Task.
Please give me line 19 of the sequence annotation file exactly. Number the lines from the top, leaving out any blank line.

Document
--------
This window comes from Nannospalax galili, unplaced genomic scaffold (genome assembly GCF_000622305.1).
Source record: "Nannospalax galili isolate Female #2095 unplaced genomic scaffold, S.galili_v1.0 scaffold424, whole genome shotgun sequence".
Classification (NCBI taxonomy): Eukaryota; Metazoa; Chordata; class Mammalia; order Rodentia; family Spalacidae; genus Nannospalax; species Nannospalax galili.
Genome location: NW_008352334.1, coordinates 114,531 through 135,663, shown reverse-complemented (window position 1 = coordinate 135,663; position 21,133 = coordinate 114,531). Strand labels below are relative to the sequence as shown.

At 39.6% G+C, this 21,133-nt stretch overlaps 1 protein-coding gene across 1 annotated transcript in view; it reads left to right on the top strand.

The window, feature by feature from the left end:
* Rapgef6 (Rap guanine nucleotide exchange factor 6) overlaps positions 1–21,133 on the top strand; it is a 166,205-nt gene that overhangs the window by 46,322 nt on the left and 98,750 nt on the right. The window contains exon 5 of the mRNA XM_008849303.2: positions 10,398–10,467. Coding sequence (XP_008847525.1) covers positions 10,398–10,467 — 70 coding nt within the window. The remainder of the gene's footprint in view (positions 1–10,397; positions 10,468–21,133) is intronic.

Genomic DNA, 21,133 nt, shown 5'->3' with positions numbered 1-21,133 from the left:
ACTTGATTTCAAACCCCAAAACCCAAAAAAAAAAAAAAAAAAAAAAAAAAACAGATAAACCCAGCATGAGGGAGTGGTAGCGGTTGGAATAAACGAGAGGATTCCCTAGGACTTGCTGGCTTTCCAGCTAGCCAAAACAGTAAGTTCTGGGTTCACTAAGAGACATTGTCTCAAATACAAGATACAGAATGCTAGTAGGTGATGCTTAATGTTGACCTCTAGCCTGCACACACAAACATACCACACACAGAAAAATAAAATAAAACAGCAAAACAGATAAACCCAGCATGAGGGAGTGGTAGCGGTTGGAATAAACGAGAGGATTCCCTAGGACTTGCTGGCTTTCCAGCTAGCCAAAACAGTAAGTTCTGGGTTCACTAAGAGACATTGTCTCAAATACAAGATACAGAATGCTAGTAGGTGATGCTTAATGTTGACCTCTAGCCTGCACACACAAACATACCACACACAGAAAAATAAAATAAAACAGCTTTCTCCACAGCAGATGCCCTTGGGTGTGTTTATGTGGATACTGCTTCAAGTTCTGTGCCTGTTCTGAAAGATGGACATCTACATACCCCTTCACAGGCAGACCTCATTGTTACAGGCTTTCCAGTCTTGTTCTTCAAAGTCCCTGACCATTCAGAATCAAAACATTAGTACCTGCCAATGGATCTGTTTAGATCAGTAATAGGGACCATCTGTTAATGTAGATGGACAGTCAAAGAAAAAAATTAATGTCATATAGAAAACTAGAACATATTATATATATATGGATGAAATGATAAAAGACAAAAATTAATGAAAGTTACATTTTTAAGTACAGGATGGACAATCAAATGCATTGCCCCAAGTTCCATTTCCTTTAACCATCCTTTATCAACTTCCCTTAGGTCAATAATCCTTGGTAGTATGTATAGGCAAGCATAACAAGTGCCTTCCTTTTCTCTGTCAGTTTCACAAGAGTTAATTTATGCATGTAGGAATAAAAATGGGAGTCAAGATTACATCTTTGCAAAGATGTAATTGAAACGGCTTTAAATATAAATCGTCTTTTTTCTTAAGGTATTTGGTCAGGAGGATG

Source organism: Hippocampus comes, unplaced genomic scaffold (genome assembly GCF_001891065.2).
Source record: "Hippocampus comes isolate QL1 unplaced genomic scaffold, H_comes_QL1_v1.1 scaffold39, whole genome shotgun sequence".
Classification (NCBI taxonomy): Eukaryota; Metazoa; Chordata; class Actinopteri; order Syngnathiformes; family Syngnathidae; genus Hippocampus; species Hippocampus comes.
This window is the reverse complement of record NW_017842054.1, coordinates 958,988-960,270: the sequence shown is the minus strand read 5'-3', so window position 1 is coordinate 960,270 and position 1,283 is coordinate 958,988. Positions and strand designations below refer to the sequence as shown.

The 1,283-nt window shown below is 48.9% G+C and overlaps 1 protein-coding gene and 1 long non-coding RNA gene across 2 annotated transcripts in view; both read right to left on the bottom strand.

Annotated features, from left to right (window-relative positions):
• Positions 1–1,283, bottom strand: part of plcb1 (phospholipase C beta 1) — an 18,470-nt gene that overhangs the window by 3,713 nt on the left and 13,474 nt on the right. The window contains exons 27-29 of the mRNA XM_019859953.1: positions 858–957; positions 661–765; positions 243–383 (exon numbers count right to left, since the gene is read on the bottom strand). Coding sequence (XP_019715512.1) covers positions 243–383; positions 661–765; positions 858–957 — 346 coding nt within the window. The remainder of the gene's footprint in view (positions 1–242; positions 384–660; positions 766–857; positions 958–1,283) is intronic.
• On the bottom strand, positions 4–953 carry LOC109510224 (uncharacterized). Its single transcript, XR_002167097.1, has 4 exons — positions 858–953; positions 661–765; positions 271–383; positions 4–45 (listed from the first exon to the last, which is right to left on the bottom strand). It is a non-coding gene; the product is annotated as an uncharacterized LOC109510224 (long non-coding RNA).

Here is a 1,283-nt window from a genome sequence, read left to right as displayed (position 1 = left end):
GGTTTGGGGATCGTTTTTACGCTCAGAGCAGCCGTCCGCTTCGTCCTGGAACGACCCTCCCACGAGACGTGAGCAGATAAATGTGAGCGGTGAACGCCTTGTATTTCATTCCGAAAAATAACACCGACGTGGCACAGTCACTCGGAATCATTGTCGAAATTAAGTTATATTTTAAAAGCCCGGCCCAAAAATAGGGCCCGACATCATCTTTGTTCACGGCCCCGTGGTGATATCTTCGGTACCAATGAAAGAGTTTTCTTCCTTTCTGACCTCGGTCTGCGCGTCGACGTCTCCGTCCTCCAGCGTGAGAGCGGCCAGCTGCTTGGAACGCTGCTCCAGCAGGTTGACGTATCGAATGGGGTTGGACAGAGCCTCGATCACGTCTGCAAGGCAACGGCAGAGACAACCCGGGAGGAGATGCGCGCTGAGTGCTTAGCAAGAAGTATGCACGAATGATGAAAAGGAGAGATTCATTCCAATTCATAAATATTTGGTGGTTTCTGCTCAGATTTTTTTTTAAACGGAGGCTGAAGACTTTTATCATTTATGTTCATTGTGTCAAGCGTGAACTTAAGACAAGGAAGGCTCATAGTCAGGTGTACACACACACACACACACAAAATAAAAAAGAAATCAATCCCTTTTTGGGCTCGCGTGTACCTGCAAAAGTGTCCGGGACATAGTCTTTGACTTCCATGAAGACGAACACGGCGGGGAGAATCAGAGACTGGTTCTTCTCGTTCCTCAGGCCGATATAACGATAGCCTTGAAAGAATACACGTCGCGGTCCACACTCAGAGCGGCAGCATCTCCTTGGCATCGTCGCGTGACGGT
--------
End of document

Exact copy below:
GGTTTGGGGATCGTTTTTACGCTCAGAGCAGCCGTCCGCTTCGTCCTGGAACGACCCTCCCACGAGACGTGAGCAGATAAATGTGAGCGGTGAACGCCTTGTATTTCATTCCGAAAAATAACACCGACGTGGCACAGTCACTCGGAATCATTGTCGAAATTAAGTTATATTTTAAAAGCCCGGCCCAAAAATAGGGCCCGACATCATCTTTGTTCACGGCCCCGTGGTGATATCTTCGGTACCAATGAAAGAGTTTTCTTCCTTTCTGACCTCGGTCTGCGCGTCGACGTCTCCGTCCTCCAGCGTGAGAGCGGCCAGCTGCTTGGAACGCTGCTCCAGCAGGTTGACGTATCGAATGGGGTTGGACAGAGCCTCGATCACGTCTGCAAGGCAACGGCAGAGACAACCCGGGAGGAGATGCGCGCTGAGTGCTTAGCAAGAAGTATGCACGAATGATGAAAAGGAGAGATTCATTCCAATTCATAAATATTTGGTGGTTTCTGCTCAGATTTTTTTTTAAACGGAGGCTGAAGACTTTTATCATTTATGTTCATTGTGTCAAGCGTGAACTTAAGACAAGGAAGGCTCATAGTCAGGTGTACACACACACACACACACAAAATAAAAAAGAAATCAATCCCTTTTTGGGCTCGCGTGTACCTGCAAAAGTGTCCGGGACATAGTCTTTGACTTCCATGAAGACGAACACGGCGGGGAGAATCAGAGACTGGTTCTTCTCGTTCCTCAGGCCGATATAACGATAGCCTTGAAAGAATACACGTCGCGGTCCACACTCAGAGCGGCAGCATCTCCTTGGCATCGTCGCGTGACGGT